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Question of the Day
CORAL GABLES, Fla. (AP) - When the season began, the Miami Hurricanes’ man-to-man defense was so bad that coach Jim Larranaga ordered his team to play zone for an entire game, something he had never done before.
Larranaga has been a head coach since 1977.
Dismal defense demands desperate deviation.
“I saw us giving up a lot of easy baskets in our man-to-man and decided, ‘It doesn’t look like this is going to be our bread-and-butter defense,’” Larranaga said. “It was kind of out of necessity.”
The switch might make the defending Atlantic Coast Conference champions a force in the league again this year. Miami (9-6, 1-2) is coming off a victory last week at North Carolina and plays host to Florida State (11-4, 2-1) on Wednesday.
After losing the top six players from last season’s team, Miami was projected to be second-division fodder in 2014. But while Larranaga concedes his young Hurricanes are offensively challenged, they’ve allowed 60 points or less in the past nine games, winning six.
“It gives us a lot of confidence going forward that our defense can win games,” senior guard Rion Brown said.
The zone is liable to be stretched by the Seminoles, who sank 16 of 24 3-pointers in a victory Sunday over Maryland.
“If they’re shooting it like they did against Maryland, no one will beat them,” Larranaga said. “They were awesome.”
The Seminoles average 74 points per game, and Larranaga figures the Hurricanes must keep opponents in the 50s or 60s to have a chance to win.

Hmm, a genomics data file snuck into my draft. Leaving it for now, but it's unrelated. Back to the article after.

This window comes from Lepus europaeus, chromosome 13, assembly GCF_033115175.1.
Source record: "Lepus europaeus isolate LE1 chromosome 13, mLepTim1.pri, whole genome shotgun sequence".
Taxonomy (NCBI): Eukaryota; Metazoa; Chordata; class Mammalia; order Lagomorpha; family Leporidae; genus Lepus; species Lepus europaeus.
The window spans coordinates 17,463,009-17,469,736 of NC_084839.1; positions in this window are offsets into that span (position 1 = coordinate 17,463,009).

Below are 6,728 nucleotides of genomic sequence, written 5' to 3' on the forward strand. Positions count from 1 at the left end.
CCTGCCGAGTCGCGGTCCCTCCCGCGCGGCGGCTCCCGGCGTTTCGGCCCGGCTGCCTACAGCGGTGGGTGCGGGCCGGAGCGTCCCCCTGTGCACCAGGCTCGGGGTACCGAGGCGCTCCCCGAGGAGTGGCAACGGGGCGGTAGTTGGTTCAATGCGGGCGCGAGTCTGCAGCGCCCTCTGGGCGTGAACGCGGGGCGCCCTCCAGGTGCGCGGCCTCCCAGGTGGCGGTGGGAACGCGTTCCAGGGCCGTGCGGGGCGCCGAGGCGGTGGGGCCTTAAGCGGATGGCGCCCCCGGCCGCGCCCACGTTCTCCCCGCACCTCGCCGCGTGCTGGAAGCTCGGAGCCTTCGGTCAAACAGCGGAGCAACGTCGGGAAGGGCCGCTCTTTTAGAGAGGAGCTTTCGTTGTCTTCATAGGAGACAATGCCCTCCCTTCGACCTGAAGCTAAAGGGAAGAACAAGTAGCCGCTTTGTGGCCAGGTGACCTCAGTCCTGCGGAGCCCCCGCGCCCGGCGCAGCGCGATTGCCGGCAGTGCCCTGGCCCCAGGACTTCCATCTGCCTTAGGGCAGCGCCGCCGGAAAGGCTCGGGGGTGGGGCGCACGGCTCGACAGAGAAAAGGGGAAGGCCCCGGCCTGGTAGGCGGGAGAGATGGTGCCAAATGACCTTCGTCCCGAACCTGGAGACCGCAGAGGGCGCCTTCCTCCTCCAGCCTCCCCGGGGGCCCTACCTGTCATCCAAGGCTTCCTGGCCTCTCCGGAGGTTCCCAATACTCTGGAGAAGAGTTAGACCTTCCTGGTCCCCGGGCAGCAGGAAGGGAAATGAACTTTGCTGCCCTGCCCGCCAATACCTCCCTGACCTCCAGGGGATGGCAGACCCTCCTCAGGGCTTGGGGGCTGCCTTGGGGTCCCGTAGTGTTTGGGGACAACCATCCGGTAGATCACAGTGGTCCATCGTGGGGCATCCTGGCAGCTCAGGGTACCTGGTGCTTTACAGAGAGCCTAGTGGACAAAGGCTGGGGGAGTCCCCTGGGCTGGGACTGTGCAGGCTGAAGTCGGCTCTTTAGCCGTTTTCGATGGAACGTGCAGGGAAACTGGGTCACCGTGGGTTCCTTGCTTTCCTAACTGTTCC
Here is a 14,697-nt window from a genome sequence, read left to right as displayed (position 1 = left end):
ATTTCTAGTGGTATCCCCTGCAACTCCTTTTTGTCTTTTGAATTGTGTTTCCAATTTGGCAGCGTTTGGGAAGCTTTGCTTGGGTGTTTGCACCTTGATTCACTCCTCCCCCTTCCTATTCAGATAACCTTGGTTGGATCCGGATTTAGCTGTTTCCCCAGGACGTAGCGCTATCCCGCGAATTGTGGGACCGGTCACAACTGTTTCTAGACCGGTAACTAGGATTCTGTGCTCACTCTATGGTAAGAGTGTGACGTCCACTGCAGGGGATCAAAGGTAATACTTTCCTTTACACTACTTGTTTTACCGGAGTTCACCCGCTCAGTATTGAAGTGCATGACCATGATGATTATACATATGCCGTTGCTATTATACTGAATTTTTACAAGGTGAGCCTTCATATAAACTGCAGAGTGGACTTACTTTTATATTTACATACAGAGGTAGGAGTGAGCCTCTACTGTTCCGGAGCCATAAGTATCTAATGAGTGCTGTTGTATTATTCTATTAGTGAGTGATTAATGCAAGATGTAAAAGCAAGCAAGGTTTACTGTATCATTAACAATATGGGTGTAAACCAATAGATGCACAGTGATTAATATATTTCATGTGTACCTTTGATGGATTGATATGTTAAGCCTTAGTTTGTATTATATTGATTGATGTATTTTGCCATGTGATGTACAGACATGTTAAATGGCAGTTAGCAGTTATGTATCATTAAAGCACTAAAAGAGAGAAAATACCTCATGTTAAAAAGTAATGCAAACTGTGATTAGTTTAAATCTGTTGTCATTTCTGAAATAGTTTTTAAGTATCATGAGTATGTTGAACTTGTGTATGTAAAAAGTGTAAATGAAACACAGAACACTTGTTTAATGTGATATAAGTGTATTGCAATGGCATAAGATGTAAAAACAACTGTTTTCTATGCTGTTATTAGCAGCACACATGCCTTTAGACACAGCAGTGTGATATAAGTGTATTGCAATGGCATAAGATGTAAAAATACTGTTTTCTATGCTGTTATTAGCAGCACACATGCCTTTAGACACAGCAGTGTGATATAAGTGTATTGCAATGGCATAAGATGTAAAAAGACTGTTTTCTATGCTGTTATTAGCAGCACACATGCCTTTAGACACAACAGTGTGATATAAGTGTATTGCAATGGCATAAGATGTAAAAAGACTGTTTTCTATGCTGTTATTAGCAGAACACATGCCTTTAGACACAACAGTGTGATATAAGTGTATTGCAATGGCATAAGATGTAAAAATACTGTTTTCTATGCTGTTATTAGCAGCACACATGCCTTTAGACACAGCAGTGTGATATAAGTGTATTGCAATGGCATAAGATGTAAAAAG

Even that might not be enough. Playing at No. 2-ranked Syracuse on Jan. 4, the Hurricanes led until the final four minutes and lost 49-44.
Miami held both Syracuse and North Carolina more than 22 points below their scoring average. That was a big improvement over early in the season, when the Hurricanes lost to St. Francis Brooklyn and needed an overtime to beat Georgia Southern.
One month into the season, Larranaga had seen enough and decided to switch to a zone. That was a watershed change for the 64-year-old coach - not that he was philosophically opposed to zone defenses.
“It’s just what you know and you’re comfortable with,” he said.
Because Larranaga had little experience with the zone, he sought the advice of former coaches Ralph Willard and Bernie Fine, who paid visits to Coral Gables. With that, the Hurricanes received a crash course in the defense.
By Ted Cruz
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